California man tries to heal, put his life together after blast in Bali

Newport Beach, Calif. — Swordfish for lunch at the Rusty Pelican. A seat by the window overlooking yachts bobbing in the harbor. Steve Cabler should have felt at home here. But his stomach began welling

Newport Beach, Calif. — Swordfish for lunch at the Rusty Pelican.

A seat by the window overlooking yachts bobbing in the harbor.

Steve Cabler should have felt at home here.

But his stomach began welling up.

Vertigo made him dizzy.

Memories of a terrorist bomb in Bali rushed back.

Back to the packed Sari Club in Kuta Beach, back to Eminem’s “The Real Slim Shady” on the sound system, back to the Bintang beers that Cabler was sipping beside his buddy, Steve Webster.

He recalled the flash of light, the hurricane of debris, the tree-sized post roaring past his nose and crushing his friend.

The blast shattered Cabler’s eardrums, but it didn’t stop him hearing the screams of two Australian women whose hair was on fire.

He could hear the women now, halfway around the world, back home.

“I feel God saved me for a reason that I haven’t figured out,” he said during his first extensive interview since surviving the Oct. 12 blast that killed at least 191 and wounded nearly 300.

Cabler said he returned a changed man, his future a series of question marks.

How will he make money?

How will he support his 8-year-old son?

Will he ever be able to return to the carefree days, the partying, the girls, the music, the waves?

“I was delusional,” he said of life before Bali.

“For some reason, I’ve been chosen to come back and talk about it, talk about the danger, the evil, the carelessness.”

His answer is to defy terrorism, to somehow maintain the lifestyle that led him to Bali, to somehow keep the party going.

It’s the spirit of the inscription on T-shirts worn by Webster’s friends: “Terrorists don’t surf.”

Cabler once had a classic Southern California life, born in Santa Ana, graduated La Quinta High, never attended college.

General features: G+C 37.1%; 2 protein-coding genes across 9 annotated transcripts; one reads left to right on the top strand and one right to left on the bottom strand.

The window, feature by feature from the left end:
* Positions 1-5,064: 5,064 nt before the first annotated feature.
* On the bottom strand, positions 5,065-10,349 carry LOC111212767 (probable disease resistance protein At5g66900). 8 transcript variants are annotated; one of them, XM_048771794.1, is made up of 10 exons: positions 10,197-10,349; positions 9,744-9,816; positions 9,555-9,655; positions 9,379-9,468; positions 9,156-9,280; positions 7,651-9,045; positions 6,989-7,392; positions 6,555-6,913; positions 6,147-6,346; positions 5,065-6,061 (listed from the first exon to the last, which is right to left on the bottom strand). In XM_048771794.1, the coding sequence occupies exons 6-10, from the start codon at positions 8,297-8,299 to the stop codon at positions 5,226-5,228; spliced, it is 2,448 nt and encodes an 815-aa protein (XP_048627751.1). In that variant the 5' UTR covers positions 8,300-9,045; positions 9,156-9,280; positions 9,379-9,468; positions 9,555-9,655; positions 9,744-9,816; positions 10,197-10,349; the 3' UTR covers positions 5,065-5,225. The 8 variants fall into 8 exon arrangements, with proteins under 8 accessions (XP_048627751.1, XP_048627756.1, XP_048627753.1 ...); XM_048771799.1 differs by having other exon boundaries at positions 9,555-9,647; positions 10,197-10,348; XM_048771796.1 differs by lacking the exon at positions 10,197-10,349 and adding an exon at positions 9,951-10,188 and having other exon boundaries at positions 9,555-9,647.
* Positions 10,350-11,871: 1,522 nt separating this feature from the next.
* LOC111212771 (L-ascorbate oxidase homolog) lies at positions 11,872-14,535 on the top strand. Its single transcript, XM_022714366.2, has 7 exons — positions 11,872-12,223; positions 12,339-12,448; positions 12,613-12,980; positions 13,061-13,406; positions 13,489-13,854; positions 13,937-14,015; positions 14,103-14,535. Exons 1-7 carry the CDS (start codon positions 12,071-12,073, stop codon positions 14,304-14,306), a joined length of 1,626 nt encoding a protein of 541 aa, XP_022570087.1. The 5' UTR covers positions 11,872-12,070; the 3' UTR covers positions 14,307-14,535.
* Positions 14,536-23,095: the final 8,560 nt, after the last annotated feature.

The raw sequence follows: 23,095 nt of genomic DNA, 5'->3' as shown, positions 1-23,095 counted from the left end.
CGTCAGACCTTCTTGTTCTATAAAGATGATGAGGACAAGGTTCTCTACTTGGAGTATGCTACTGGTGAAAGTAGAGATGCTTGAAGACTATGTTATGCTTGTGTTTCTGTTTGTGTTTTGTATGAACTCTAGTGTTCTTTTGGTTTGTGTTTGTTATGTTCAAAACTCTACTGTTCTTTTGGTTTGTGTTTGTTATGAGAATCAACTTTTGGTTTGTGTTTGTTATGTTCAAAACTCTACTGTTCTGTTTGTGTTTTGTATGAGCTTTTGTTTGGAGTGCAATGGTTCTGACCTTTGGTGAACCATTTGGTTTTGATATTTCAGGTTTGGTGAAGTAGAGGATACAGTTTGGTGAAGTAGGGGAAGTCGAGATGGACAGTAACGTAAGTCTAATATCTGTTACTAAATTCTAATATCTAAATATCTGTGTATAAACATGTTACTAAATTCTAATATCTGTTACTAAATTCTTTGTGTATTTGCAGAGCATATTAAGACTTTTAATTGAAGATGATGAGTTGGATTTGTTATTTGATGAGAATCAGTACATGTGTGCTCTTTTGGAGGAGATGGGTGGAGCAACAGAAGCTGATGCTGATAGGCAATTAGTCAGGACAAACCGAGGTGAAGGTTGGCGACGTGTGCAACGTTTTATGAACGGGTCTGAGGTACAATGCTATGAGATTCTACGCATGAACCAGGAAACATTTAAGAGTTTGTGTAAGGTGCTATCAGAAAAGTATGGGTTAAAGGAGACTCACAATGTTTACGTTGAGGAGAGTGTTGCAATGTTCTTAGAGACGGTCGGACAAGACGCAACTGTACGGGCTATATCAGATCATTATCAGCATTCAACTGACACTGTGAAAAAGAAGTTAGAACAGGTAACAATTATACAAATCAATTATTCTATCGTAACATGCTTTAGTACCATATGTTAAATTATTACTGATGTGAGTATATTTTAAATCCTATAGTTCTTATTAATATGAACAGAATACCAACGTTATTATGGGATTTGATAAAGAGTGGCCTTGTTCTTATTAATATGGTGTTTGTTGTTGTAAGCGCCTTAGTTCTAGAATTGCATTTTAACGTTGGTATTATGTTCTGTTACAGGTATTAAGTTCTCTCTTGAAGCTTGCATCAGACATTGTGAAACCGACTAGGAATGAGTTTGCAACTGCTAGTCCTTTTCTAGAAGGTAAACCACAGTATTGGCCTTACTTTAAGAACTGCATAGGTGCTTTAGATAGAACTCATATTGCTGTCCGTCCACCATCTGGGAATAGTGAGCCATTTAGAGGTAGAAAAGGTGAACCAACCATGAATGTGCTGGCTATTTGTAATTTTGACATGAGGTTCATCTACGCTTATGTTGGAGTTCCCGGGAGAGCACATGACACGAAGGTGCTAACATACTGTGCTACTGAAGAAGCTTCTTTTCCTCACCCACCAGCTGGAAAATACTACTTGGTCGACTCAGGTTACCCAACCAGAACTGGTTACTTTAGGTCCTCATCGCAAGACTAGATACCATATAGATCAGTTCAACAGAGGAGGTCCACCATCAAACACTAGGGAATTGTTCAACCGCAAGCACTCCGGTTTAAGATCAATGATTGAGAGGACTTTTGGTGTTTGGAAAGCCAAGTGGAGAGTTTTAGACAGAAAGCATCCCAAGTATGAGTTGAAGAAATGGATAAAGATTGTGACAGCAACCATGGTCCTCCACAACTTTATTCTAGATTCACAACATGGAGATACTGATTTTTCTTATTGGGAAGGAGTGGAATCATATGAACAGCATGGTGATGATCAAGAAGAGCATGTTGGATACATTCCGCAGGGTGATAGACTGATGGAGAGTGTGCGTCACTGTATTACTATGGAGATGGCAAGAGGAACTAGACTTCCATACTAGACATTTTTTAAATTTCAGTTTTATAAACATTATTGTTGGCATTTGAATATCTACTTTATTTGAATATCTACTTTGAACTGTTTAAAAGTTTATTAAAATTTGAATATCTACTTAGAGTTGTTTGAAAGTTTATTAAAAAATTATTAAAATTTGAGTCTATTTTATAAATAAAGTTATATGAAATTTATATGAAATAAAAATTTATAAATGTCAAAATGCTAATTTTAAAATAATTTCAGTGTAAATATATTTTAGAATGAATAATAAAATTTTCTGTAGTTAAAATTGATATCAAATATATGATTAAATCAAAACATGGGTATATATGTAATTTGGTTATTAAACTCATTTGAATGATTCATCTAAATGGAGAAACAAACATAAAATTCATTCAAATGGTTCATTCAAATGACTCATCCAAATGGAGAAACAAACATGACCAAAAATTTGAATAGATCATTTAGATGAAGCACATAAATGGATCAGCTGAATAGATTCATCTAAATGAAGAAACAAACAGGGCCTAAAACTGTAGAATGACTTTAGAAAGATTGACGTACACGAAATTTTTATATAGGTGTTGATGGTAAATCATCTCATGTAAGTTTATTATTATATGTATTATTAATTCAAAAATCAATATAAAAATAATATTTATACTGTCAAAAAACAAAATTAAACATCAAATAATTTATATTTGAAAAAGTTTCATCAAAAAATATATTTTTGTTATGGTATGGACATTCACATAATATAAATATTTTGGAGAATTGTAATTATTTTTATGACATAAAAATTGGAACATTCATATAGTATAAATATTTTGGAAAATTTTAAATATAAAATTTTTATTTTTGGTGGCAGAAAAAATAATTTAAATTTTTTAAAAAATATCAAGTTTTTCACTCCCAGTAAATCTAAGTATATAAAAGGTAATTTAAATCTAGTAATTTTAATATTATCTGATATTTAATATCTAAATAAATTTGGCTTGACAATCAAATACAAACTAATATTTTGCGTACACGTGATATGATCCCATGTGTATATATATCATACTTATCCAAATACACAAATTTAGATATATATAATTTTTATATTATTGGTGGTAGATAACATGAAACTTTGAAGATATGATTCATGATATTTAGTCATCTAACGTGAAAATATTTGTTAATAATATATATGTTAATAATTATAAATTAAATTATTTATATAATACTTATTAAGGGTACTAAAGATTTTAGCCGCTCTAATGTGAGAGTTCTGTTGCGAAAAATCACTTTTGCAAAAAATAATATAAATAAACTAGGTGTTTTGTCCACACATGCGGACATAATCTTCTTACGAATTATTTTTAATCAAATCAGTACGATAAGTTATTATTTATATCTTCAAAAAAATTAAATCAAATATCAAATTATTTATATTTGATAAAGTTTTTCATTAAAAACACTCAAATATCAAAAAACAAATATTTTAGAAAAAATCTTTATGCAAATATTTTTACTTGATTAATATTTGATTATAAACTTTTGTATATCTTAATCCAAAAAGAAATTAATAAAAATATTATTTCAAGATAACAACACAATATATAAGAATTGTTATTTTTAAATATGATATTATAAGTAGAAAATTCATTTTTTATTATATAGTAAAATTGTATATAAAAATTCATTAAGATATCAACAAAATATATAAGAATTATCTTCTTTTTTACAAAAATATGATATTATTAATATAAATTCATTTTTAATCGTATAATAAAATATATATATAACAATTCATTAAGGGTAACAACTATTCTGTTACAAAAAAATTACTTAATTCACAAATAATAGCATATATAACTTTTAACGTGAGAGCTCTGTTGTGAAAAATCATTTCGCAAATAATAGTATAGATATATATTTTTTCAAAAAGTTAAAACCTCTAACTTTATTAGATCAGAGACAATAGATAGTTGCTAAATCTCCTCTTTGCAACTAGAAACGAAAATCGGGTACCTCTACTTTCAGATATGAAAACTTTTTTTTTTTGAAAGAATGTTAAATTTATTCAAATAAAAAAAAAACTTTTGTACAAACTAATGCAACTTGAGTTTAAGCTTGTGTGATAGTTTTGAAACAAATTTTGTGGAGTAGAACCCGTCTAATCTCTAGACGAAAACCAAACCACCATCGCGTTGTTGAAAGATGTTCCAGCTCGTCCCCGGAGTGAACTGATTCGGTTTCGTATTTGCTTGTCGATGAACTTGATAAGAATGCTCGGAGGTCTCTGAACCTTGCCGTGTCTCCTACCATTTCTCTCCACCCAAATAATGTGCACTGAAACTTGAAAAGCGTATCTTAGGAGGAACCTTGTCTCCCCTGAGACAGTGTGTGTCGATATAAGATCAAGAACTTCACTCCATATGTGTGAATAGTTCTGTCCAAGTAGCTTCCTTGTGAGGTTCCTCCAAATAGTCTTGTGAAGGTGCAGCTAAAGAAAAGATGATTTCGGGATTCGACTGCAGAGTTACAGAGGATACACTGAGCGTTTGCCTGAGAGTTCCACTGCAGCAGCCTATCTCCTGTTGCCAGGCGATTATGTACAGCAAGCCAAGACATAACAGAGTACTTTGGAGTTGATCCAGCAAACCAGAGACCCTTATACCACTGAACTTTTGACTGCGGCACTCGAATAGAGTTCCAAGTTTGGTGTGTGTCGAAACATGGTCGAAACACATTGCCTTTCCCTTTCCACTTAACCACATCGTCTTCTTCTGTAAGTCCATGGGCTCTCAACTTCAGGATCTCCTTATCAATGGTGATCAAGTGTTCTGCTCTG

He’s 42, with a girlfriend half his age.

He worked as a rock singer, most recently fronting a punk band called El Centro. Now he can barely hear.

He dabbled in the surfwear trade, but now he’s lost his business partner — Webster.

He rented an apartment a block from the beach, an ideal pad to surf every day. Now his balance is so shaky he can’t walk unassisted.

Hoping to collect insurance money or maybe sell his story, Cabler hired a personal injury attorney, Michael Naso.

It’s not just about money.

He wants to sound the alarm.

“One bomb here and everybody would be scared,” Cabler said.

“They’re afraid of a sniper? Wait till a bomb hits. I don’t want to be a doomsday guy, but it’s coming.”

His blue eyes bulged.

He waved his hands, bandaged to cover third-degree burns.

He winced because it hurt the shoulder he dislocated while breaking through a fence around the night club.

Cabler spent $6,000 for two weeks of surfing near Sumatra, followed by a week in Bali, a hedonist Hindu island amid puritan, predominantly Muslim Indonesia.

No one has been charged for the attack that U.S. officials blame on Muslim extremists with ties to Al Queda.

Before the blast, Cabler said, he had several run-ins with what he believed were angry Muslims.

One man accosted him in a Bali bar and said he hated Americans.

The man said he was from Iraq and had family in Afghanistan.

“He said, `Why’d you want to kill my wife and family?’ ” Cabler recalled.

Men in a Honda Civic shouted what sounded like epithets.

“These guys were very frightening,” Cabler said.

“They didn’t fit in.”

He said he would have liked to stay in the hotel on his last Saturday night in Bali, but he agreed to go drinking with Webster, affectionately known as Web, or Webby, who was celebrating his 41st birthday.

Moments after they ordered beers at the Sari Club, the first car bomb went off.

A second explosion seemed less than 50 feet away.

“I saw the first bomb and within seconds we were engulfed in flames,” he said.

“I stood up and the roof came down. Flames were all around. I could feel the oxygen being sucked out of my lungs.”

He said he tried to lift the beam that felled Webster, but quickly gave up.

He could barely save himself.

He scrambled outside after falling several times, stepping on squishy things that he believed were body parts or corpses.

He threw himself at a metal fence that ringed the club, injuring his shoulder as he broke through, only to confront a wall of flames.

He spent much of his last two days in Bali touring morgues, searching for Webster’s remains.

He saw a room of charred corpses cooling on ice.

Another room, he said, was filled with severed heads.

Finally, an Australian volunteer in a morgue used a photo to identify Webster as the corpse in body bag No. 105.

Webster’s widow, Mona, visited Cabler’s home recently.

She was red-eyed and said she was worried about how her two children were taking her husband’s death. Cabler tried to boost her spirits.

He said he hears a voice that sounds like Webster’s.

It’s a little creepy, he said, but it gives him courage.

“I’m not going to mourn his death,” Cabler said.

“I’m going to celebrate his life. We need to come together, to show strength, not weakness. We need to move forward.”

He said he was suffering as much as she was.

“I’m dizzy,” he said.

“But we need to show strength. We’re American. We’re laughing. We still have Web in our hearts.”

(c) 2002, The Orange County Register (Santa Ana, Calif.).

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Distributed by Knight Ridder/Tribune Information Services.

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